21 March 2007

By bicycle in Rosario

A reader asks about bikes and traffic in Rosario. I replied in brief in a comment yesterday, but I thought it'd be more useful and visible to expand on that now.

You've surely all heard that driving in Argentina is complete madness. That's partly true... It's not that drivers are mad; they just feel free to ignore or bend the rules, re-interpreting them according to the occasion. Some of them are truly mad, in the sense that they don't seem to perceive reality in the same way as pedestrians and other drivers; for example, they see an empty parking space where in fact there is a bus stop, or they fail to see other vehicles except those larger than their own.

Bikers are a special case. There are some who drive reasonably well, but most (including me) ignore the traffic lights and zebra crossings whenever possible. A bicycle can't get fined for crossing a red light. Truth be told, these minor violations often make up for the physical disadvantage of bicycles faced with motor vehicles much faster and sturdier, but in turn they work against the next weaker ones in the scale — pedestrians. Bicycles appear from nowhere at lightning speeds, trying to stay ahead of the mass of cars, and often miss overconfident pedestrians by mere inches. Bikers make U-turns seconds before the light turns to red in their lane in a two-way avenue, turn left where they shouldn't, zigzag between buses and trucks, and in general they (we) barely use the brakes.

I love my bike and the sense of freedom it gives me, but at times I get a bit afraid of it as well. I like the fact that it's free (as in beer), comparatively small (don't need a special place to park it!), and much faster than going on foot, even if not all that flexible for urban exploration (you can get almost anywhere on foot). Anyone who's ever grown accustomed to a vehicle knows about "the zone", that trance-like state when you feel completely in tune, one with the machine. You must be in "the zone" when you're driving a bike in Rosario, even as it's awfully dangerous, because otherwise you'll get crushed the first time you get distracted.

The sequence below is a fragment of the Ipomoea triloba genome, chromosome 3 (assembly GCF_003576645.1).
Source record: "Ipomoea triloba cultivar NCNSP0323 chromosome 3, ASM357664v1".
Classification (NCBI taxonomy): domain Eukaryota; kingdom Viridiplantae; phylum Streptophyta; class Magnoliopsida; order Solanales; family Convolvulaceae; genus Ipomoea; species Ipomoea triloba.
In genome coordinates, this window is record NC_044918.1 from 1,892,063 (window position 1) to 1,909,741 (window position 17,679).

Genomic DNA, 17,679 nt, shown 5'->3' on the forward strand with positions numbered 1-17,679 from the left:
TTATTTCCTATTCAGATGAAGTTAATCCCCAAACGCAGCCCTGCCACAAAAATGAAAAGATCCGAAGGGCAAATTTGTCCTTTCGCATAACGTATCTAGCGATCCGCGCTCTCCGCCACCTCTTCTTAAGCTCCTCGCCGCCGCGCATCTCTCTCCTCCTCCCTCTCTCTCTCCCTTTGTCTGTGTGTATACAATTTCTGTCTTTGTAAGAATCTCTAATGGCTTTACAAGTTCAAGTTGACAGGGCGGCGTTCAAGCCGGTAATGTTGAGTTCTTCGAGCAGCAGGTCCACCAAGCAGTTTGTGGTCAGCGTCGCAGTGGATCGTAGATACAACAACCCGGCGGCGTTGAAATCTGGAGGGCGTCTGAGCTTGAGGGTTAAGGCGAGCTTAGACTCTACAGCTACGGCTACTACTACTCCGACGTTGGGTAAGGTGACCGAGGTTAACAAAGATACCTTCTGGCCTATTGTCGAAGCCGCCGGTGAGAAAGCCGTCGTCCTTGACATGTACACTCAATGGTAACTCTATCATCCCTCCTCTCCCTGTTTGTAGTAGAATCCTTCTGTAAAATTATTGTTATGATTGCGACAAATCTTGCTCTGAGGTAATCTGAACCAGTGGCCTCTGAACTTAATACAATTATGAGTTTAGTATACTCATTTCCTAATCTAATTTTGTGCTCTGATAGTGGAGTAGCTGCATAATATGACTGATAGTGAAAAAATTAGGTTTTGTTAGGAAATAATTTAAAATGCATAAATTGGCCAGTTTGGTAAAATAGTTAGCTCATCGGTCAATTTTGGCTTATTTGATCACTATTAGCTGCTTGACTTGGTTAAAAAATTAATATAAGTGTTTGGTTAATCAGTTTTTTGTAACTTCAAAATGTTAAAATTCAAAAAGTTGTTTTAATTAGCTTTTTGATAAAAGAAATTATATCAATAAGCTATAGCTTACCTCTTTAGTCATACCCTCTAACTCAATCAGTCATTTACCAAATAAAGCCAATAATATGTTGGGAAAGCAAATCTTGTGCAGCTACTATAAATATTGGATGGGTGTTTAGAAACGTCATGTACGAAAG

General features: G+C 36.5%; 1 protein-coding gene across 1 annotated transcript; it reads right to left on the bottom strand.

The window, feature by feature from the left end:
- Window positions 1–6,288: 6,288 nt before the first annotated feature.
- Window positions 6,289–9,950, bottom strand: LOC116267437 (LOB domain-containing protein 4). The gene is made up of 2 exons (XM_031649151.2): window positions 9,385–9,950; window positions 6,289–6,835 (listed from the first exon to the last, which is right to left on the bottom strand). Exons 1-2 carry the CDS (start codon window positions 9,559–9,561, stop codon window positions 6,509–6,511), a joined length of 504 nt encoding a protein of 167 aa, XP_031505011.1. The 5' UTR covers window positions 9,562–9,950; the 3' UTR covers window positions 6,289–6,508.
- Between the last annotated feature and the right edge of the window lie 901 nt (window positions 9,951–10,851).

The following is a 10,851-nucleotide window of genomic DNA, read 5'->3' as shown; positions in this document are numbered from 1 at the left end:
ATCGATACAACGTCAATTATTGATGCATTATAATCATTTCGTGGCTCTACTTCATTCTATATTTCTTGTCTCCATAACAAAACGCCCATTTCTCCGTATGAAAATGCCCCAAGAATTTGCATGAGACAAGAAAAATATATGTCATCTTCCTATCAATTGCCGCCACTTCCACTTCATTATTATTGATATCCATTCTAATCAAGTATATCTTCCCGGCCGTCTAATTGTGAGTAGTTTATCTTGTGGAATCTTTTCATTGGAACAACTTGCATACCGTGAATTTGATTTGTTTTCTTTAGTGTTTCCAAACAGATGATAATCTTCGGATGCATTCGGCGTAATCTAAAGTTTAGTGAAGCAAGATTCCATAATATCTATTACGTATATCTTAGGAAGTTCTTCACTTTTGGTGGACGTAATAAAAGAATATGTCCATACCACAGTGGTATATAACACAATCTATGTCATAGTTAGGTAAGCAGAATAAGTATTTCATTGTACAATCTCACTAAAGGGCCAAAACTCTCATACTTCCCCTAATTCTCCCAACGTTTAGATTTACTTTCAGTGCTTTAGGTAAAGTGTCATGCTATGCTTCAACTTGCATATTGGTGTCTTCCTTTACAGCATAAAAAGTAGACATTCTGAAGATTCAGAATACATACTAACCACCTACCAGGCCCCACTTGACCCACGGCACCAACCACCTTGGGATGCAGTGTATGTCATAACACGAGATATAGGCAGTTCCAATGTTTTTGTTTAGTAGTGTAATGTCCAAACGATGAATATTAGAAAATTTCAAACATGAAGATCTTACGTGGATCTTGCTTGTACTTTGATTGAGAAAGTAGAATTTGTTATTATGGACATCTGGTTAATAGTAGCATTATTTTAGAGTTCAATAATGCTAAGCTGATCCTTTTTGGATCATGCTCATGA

Bicycles have traditionally been the poor's vehicle in Argentina. This, of course, made it popular by necessity in the 1990s. In 2002, right after the Big Crunch, you'd get out to catch the bus at dawn and see swarms and swarms of construction and factory workers in their overalls, pedalling like crazy, all in synch so as to remain grouped — for a lone biker was (is) an easy prey for thieves. According to a study, there were 340,000 bicycles in Rosario in 2002, about one per three inhabitants.

There are still many people going to work every day by bike. Others use it to transport their partners or their whole family. Three people (two adults, one child) in a single bicycle is a terrible thing — unstable and very dangerous — but some have no alternative. Consider that a round bus trip for three costs AR$7.20 — less than 3 dollars, yet enough to buy a kilo of acceptable-quality beef. Needless to say, most bikers don't bother to wear helmets or any other protective devices (motorbikers, who are obliged by law, usually don't wear them either).

I don't go to work by bike, because it'd take me an hour to get there and I'd arrive hecho sopa (soaked), and because I can (still) afford the bus. The Japanese Association, however, is only 20 minutes away, and its informality makes it a bit more acceptable for me to be a bit sweaty when I arrive, so I'm considering going to Japanese class on two wheels. Better for my health, better for my budget, and better for the environment.